When you want a great mortgage rate, you will need to start with better FICO scores. Lenders go by your FICO credit score to determine your mortgage rate before your next home purchase. If you plan to purchase a home in the near future, you should keep in mind that the higher your score, the better the mortgage rate you’ll qualify for.
Higher credit score – lower mortgage rate
The First Rule of Physics is an object in motion tends to stay in motion. So, you can look at your recent credit history to find the best way to predict a person’s behavior over the near and long-term future. A person that pays his bills on time will most likely continue to pay his bills on time in the near and far future. Therefore, the basis of credit scoring uses your past to predict your future. Mortgage lenders use your credit score to predict the future as to how you’ll pay your mortgage. After 3 months of not paying your mortgage payment, your loan will fall into default. Higher scores correlate with lower default risk which is why people with high scores tend to receive the lower rates. This goes for all types of loans such as conventional, jumbo and FHA mortgages.
In finance, lenders use the FICO scoring model exclusively. The three main credit bureaus in the United States are Equifax, Experian and TransUnion. Each offers a variety of credit scoring products and they are available for purchase on each company website. Prices range from free to a few hundred dollars. However, the nation’s mortgage lenders rely on a different credit model – the FICO model. FICO stands for Fair Isaac Corporation, which was invented in the 1950’s and is the mortgage industry standard for credit ratings today. Now, many people think FICO scores are what all credit scores are called, but that is not the case. And, FICO scores range from 300 – 850.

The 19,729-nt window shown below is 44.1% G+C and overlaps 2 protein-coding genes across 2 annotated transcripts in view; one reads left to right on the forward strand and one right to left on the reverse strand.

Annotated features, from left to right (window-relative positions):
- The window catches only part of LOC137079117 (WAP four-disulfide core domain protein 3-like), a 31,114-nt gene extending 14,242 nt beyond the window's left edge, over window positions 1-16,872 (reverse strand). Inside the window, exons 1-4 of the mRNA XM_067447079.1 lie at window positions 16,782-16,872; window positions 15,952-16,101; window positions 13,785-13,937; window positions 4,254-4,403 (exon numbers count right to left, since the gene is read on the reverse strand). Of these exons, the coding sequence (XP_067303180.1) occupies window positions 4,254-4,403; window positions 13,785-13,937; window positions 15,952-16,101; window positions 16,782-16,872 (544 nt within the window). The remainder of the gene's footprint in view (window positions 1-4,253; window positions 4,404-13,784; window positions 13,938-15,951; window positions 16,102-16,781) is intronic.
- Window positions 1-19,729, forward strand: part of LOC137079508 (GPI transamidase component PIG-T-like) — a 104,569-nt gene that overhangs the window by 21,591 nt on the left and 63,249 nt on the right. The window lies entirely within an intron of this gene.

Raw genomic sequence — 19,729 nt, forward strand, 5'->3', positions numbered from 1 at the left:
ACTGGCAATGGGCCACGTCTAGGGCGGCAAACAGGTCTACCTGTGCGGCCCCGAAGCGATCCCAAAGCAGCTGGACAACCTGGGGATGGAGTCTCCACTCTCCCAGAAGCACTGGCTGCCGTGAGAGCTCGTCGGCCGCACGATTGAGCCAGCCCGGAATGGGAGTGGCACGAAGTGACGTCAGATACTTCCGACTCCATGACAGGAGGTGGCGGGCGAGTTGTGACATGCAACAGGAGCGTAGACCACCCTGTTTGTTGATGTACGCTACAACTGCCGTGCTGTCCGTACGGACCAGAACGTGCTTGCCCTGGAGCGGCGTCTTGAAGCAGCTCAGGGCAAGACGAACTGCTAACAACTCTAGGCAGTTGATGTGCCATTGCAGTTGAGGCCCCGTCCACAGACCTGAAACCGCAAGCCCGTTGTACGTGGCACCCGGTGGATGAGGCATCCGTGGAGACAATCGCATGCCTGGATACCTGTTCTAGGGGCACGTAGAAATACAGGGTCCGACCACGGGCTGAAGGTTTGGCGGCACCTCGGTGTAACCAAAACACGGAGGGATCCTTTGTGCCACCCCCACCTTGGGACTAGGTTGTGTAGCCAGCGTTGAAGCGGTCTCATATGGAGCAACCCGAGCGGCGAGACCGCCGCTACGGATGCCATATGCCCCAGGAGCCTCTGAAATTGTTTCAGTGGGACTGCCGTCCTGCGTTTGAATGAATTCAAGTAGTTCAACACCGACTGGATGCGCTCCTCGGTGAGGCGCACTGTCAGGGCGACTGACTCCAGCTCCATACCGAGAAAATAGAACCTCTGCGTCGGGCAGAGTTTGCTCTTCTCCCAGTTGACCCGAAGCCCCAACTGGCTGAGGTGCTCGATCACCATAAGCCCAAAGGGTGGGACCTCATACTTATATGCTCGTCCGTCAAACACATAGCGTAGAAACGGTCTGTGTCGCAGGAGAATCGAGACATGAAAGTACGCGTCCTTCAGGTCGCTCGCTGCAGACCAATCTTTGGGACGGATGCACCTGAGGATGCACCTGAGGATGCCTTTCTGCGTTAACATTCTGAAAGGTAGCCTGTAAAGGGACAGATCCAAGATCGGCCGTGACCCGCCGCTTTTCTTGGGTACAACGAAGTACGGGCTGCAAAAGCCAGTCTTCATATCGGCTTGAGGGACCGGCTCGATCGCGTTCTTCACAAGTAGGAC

In 2008 with the major market losses both Fannie Mae and Freddie Mac introduced something called Loan Level Pricing Adjustments (LLPA). Loan level pricing adjustments are discount points added to the mortgage rate based on the risk the lender is taking by loaning money to the borrower. Discount points are loan fees paid at the time of closing. 1-discount point is equal to 1% of your loan. Example – $200,000 mortgage that has assessed 1 discount point will have $2000 in extra fees due at closing. Freddie Mac and Fannie Mae know that low credit scores have the highest default rate and therefore are assigned the highest costs to the highest risk borrowers.
This scale is a brief outline of how it works:
740+ FICO – No discounts points required. This is a low risk loan.
720-739 FICO – 0.250 discount points are charged to the borrower or $250 per $100,000 borrowed.
700-719 FICO – 0.750 discount points are charged to the borrower, or $750 per $100,000 borrowed.
680-699 FICO – 1.500 discount points are charged to the borrower, or $1,500 per $100,000 borrowed.
660-679 FICO – 2.500 discount points are charged to the borrower, or $2,500 per $100,000 borrowed.
If your credit score is not where you’d like it to be, you can take steps now to raise it. In some cases, you can improve your FICO score without changing your spending habits.